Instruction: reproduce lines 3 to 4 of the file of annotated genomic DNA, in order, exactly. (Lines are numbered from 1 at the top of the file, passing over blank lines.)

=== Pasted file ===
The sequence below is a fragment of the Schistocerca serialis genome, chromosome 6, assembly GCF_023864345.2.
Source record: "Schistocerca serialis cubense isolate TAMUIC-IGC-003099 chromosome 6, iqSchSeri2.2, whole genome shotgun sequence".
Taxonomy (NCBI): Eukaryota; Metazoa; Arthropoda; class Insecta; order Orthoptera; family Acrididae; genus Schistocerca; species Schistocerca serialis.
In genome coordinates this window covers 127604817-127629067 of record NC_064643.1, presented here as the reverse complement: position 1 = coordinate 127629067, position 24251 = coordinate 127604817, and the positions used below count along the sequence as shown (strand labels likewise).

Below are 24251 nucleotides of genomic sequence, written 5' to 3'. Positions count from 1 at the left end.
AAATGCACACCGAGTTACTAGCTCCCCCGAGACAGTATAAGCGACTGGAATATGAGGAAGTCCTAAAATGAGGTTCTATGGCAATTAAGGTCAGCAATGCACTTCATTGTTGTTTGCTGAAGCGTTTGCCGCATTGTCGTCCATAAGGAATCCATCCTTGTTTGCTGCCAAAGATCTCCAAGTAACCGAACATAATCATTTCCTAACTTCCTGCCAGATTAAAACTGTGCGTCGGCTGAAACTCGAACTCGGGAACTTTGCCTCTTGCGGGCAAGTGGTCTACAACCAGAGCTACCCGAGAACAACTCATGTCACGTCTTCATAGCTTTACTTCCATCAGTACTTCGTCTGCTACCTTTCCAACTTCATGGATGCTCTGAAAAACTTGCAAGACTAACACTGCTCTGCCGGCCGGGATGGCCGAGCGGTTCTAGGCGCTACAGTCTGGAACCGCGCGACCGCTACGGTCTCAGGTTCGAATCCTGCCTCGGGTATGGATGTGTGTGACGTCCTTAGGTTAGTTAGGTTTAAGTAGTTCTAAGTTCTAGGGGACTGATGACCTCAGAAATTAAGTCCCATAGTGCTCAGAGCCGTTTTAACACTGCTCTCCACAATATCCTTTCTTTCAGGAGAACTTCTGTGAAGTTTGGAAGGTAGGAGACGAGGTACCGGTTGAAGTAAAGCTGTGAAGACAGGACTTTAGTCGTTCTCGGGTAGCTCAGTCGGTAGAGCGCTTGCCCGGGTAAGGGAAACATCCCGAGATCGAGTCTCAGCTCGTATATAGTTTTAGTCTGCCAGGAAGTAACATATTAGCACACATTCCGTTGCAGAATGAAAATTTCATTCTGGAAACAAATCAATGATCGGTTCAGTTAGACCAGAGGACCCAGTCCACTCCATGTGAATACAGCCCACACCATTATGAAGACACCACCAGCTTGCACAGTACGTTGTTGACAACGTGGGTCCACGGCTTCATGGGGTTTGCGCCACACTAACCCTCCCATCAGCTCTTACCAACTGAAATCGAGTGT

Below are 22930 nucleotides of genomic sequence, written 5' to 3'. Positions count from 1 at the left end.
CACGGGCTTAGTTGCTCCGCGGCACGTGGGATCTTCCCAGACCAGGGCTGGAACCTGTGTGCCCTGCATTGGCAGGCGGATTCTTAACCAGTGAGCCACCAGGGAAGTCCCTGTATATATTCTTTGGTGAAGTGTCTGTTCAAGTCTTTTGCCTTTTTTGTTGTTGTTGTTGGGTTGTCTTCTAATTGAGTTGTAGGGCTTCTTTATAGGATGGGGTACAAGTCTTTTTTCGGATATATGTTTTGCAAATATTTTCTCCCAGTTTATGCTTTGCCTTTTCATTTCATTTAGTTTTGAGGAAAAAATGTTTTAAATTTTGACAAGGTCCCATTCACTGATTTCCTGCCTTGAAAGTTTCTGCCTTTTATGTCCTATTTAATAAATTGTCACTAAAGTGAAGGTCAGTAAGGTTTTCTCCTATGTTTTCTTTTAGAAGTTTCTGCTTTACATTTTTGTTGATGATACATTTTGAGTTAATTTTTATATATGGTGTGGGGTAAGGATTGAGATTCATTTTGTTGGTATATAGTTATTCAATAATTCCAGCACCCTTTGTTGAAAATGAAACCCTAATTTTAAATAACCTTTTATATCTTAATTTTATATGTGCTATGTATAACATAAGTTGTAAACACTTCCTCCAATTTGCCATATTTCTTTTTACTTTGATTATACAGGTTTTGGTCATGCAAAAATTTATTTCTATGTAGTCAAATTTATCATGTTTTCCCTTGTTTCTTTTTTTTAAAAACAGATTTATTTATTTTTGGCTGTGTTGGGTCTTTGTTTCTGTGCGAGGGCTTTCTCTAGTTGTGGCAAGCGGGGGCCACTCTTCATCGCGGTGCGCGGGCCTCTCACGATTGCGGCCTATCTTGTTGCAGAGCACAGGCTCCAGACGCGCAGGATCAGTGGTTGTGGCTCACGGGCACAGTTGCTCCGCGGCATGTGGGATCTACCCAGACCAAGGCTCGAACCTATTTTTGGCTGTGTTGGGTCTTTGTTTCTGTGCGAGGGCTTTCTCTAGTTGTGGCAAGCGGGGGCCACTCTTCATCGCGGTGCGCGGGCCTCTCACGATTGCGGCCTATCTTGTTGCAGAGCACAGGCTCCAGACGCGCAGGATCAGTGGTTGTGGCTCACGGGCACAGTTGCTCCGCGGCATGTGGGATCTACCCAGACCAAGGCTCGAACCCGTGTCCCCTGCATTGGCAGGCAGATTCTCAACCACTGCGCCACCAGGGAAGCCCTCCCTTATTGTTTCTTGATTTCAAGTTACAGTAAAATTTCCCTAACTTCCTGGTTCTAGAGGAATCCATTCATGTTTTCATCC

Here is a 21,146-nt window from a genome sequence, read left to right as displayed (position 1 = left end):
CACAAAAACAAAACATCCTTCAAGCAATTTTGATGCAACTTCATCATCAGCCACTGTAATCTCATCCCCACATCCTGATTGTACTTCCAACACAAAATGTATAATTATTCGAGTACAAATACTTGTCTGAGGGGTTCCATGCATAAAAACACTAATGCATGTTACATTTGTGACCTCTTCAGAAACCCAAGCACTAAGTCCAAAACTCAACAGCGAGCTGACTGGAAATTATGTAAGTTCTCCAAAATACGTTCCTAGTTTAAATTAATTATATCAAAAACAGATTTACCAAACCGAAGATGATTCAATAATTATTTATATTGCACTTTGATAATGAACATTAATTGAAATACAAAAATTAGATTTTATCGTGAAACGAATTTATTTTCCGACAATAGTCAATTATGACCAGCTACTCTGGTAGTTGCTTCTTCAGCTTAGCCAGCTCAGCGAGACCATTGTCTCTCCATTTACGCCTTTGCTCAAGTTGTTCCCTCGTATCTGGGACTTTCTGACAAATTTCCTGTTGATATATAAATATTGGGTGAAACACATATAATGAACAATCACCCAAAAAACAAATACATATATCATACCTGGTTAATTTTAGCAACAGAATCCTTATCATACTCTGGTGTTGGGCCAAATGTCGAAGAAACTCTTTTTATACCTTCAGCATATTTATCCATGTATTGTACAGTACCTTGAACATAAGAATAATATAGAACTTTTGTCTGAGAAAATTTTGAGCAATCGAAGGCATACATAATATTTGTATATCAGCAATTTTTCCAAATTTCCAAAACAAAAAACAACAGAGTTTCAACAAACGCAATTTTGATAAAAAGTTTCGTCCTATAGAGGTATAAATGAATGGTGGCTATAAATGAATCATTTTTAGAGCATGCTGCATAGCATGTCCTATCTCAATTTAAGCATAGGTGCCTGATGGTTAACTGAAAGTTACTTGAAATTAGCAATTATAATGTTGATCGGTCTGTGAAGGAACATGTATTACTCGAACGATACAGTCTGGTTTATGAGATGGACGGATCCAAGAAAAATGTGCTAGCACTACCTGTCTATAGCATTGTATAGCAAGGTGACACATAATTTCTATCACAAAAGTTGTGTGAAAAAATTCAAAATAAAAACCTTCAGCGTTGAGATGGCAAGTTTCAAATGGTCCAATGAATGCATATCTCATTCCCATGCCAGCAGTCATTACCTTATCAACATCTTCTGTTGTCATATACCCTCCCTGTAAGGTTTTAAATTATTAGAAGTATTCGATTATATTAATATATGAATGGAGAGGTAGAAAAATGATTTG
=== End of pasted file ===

Taxonomy (NCBI): Eukaryota; Metazoa; Arthropoda; class Insecta; order Orthoptera; family Acrididae; genus Schistocerca; species Schistocerca serialis.
In genome coordinates this window covers 127604817-127629067 of record NC_064643.1, presented here as the reverse complement: position 1 = coordinate 127629067, position 24251 = coordinate 127604817, and the positions used below count along the sequence as shown (strand labels likewise).